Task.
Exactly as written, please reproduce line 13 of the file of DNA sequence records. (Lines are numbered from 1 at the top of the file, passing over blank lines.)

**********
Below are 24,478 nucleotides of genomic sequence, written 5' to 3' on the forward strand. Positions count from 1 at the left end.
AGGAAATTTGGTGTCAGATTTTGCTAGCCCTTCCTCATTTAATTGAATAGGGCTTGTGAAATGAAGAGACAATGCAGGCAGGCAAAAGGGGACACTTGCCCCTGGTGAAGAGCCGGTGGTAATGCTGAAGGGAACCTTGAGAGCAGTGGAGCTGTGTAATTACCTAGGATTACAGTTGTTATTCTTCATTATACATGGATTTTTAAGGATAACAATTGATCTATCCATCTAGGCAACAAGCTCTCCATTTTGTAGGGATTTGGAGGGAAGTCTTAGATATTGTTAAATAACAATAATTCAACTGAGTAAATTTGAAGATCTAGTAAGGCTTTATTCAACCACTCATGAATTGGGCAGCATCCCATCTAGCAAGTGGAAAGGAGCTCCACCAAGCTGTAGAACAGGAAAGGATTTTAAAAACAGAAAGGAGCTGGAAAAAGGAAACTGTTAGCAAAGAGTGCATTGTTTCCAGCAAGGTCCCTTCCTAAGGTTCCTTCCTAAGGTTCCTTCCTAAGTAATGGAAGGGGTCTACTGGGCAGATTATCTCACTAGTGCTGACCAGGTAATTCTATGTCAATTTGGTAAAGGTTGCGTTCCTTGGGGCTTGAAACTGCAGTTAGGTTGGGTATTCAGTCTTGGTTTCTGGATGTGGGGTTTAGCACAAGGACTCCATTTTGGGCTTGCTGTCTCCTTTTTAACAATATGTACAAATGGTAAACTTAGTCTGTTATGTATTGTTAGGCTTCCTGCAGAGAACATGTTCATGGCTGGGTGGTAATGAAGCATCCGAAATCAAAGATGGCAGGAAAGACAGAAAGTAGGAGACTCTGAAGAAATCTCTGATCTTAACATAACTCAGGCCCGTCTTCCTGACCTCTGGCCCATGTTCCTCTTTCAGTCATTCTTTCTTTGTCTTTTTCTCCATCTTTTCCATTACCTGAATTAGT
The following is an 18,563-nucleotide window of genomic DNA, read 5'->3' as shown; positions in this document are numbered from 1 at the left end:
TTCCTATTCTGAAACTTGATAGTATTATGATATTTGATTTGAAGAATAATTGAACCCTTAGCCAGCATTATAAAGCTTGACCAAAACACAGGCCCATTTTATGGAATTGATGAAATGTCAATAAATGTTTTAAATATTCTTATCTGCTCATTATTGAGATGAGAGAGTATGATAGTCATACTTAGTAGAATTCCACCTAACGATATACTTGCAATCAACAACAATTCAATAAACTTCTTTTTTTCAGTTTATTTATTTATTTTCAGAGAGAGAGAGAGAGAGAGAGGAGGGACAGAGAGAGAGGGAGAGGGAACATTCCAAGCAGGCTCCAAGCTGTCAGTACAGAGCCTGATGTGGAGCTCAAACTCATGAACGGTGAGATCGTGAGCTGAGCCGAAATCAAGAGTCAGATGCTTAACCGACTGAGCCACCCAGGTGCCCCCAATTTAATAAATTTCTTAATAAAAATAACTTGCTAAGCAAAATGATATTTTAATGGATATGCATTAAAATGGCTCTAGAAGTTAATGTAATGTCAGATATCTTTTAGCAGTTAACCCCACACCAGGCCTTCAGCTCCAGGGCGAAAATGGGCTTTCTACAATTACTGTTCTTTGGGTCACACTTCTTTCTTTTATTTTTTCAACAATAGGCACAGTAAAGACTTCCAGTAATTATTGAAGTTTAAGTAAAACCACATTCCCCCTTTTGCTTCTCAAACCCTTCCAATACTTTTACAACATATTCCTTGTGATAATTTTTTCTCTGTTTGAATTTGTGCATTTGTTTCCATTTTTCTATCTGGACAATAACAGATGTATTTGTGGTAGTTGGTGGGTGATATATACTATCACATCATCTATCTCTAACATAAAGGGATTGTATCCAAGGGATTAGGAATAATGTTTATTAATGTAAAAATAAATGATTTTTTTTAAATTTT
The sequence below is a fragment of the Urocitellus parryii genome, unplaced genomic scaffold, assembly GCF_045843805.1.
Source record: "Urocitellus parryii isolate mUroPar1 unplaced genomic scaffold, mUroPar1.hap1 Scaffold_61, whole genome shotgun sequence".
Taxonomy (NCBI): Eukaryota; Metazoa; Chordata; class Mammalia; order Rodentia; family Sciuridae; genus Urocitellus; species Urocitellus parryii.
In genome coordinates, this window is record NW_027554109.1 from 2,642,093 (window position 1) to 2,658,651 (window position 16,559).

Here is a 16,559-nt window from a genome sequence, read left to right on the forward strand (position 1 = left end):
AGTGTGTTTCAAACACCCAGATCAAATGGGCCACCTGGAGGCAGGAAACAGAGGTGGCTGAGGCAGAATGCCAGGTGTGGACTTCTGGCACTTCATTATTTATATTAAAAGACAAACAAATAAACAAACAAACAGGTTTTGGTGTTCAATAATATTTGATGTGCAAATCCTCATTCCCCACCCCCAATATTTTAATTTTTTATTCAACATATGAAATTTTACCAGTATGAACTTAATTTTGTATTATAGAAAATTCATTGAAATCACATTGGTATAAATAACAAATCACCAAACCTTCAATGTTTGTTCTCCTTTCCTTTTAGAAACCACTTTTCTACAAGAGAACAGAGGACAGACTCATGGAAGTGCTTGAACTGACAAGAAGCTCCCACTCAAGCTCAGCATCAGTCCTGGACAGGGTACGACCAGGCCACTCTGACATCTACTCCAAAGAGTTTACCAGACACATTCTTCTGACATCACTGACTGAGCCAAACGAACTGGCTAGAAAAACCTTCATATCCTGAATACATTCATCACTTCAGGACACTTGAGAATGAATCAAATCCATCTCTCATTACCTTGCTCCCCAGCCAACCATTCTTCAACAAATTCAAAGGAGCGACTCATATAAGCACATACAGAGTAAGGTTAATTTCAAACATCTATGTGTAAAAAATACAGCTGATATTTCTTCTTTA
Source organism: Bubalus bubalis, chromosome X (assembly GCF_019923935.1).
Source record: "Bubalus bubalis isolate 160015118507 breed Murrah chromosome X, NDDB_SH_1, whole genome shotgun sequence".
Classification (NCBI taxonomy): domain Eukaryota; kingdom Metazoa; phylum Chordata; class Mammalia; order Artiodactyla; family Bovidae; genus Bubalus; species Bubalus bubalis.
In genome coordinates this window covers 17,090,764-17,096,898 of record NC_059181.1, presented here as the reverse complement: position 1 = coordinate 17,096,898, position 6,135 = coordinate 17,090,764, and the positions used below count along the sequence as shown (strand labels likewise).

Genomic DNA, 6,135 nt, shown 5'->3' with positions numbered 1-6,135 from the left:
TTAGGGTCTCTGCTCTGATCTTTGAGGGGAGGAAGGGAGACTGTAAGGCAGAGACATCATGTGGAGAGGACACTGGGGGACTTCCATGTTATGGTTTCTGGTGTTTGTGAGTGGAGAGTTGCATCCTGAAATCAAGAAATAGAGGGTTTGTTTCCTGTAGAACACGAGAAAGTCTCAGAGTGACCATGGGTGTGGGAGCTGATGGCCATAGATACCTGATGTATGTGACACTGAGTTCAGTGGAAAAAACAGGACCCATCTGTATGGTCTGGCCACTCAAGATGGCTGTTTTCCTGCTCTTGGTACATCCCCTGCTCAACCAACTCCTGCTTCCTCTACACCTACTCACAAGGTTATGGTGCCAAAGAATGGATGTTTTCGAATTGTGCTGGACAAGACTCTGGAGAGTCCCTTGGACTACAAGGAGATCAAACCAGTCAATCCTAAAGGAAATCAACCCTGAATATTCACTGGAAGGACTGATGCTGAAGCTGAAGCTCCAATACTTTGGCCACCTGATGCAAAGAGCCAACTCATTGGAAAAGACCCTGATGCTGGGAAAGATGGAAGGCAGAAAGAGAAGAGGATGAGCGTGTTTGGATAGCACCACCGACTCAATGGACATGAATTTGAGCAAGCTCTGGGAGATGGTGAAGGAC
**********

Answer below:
Classification (NCBI taxonomy): domain Eukaryota; kingdom Metazoa; phylum Chordata; class Mammalia; order Artiodactyla; family Bovidae; genus Bubalus; species Bubalus bubalis.